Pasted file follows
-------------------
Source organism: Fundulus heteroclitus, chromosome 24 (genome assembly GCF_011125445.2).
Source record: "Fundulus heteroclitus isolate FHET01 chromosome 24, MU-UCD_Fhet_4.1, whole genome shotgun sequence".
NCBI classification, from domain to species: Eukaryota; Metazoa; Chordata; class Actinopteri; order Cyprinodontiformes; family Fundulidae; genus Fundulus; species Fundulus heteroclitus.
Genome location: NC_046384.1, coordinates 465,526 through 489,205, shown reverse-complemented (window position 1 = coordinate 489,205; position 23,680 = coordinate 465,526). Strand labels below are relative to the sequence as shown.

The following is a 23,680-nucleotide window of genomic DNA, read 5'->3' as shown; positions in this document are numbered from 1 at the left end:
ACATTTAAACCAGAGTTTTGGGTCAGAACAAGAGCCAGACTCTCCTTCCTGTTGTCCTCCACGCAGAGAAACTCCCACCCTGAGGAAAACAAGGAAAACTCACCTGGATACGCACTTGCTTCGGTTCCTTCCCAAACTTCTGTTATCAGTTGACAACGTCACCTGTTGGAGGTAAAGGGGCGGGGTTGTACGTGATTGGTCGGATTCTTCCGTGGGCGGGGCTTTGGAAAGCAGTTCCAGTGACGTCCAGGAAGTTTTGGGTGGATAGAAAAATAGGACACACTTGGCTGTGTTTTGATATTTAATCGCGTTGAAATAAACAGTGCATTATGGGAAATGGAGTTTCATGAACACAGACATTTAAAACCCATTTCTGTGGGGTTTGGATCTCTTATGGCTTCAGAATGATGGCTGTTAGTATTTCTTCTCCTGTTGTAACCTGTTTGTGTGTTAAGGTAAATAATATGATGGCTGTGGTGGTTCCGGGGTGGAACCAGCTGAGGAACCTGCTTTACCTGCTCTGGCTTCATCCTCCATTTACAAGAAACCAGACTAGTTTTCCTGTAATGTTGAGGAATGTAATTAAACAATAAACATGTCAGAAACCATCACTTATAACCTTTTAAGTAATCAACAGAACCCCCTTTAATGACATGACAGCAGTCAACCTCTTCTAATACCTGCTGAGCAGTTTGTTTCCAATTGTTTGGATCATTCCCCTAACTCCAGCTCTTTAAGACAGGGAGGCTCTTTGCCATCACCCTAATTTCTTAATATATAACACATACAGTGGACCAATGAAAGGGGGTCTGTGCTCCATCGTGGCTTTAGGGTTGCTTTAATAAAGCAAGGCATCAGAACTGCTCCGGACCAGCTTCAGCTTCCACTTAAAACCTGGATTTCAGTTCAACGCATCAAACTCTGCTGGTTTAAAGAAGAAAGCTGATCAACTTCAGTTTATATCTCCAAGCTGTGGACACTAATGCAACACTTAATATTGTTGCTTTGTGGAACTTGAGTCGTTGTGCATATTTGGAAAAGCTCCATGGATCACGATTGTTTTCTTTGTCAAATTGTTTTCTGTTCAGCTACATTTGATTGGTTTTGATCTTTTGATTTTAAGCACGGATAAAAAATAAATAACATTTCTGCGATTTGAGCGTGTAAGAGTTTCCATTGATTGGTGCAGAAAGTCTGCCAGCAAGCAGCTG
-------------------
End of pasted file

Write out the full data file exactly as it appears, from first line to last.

Source organism: Fundulus heteroclitus, chromosome 24 (genome assembly GCF_011125445.2).
Source record: "Fundulus heteroclitus isolate FHET01 chromosome 24, MU-UCD_Fhet_4.1, whole genome shotgun sequence".
NCBI classification, from domain to species: Eukaryota; Metazoa; Chordata; class Actinopteri; order Cyprinodontiformes; family Fundulidae; genus Fundulus; species Fundulus heteroclitus.
Genome location: NC_046384.1, coordinates 465,526 through 489,205, shown reverse-complemented (window position 1 = coordinate 489,205; position 23,680 = coordinate 465,526). Strand labels below are relative to the sequence as shown.

The following is a 23,680-nucleotide window of genomic DNA, read 5'->3' as shown; positions in this document are numbered from 1 at the left end:
ACATTTAAACCAGAGTTTTGGGTCAGAACAAGAGCCAGACTCTCCTTCCTGTTGTCCTCCACGCAGAGAAACTCCCACCCTGAGGAAAACAAGGAAAACTCACCTGGATACGCACTTGCTTCGGTTCCTTCCCAAACTTCTGTTATCAGTTGACAACGTCACCTGTTGGAGGTAAAGGGGCGGGGTTGTACGTGATTGGTCGGATTCTTCCGTGGGCGGGGCTTTGGAAAGCAGTTCCAGTGACGTCCAGGAAGTTTTGGGTGGATAGAAAAATAGGACACACTTGGCTGTGTTTTGATATTTAATCGCGTTGAAATAAACAGTGCATTATGGGAAATGGAGTTTCATGAACACAGACATTTAAAACCCATTTCTGTGGGGTTTGGATCTCTTATGGCTTCAGAATGATGGCTGTTAGTATTTCTTCTCCTGTTGTAACCTGTTTGTGTGTTAAGGTAAATAATATGATGGCTGTGGTGGTTCCGGGGTGGAACCAGCTGAGGAACCTGCTTTACCTGCTCTGGCTTCATCCTCCATTTACAAGAAACCAGACTAGTTTTCCTGTAATGTTGAGGAATGTAATTAAACAATAAACATGTCAGAAACCATCACTTATAACCTTTTAAGTAATCAACAGAACCCCCTTTAATGACATGACAGCAGTCAACCTCTTCTAATACCTGCTGAGCAGTTTGTTTCCAATTGTTTGGATCATTCCCCTAACTCCAGCTCTTTAAGACAGGGAGGCTCTTTGCCATCACCCTAATTTCTTAATATATAACACATACAGTGGACCAATGAAAGGGGGTCTGTGCTCCATCGTGGCTTTAGGGTTGCTTTAATAAAGCAAGGCATCAGAACTGCTCCGGACCAGCTTCAGCTTCCACTTAAAACCTGGATTTCAGTTCAACGCATCAAACTCTGCTGGTTTAAAGAAGAAAGCTGATCAACTTCAGTTTATATCTCCAAGCTGTGGACACTAATGCAACACTTAATATTGTTGCTTTGTGGAACTTGAGTCGTTGTGCATATTTGGAAAAGCTCCATGGATCACGATTGTTTTCTTTGTCAAATTGTTTTCTGTTCAGCTACATTTGATTGGTTTTGATCTTTTGATTTTAAGCACGGATAAAAAATAAATAACATTTCTGCGATTTGAGCGTGTAAGAGTTTCCATTGATTGGTGCAGAAAGTCTGCCAGCAAGCAGCTG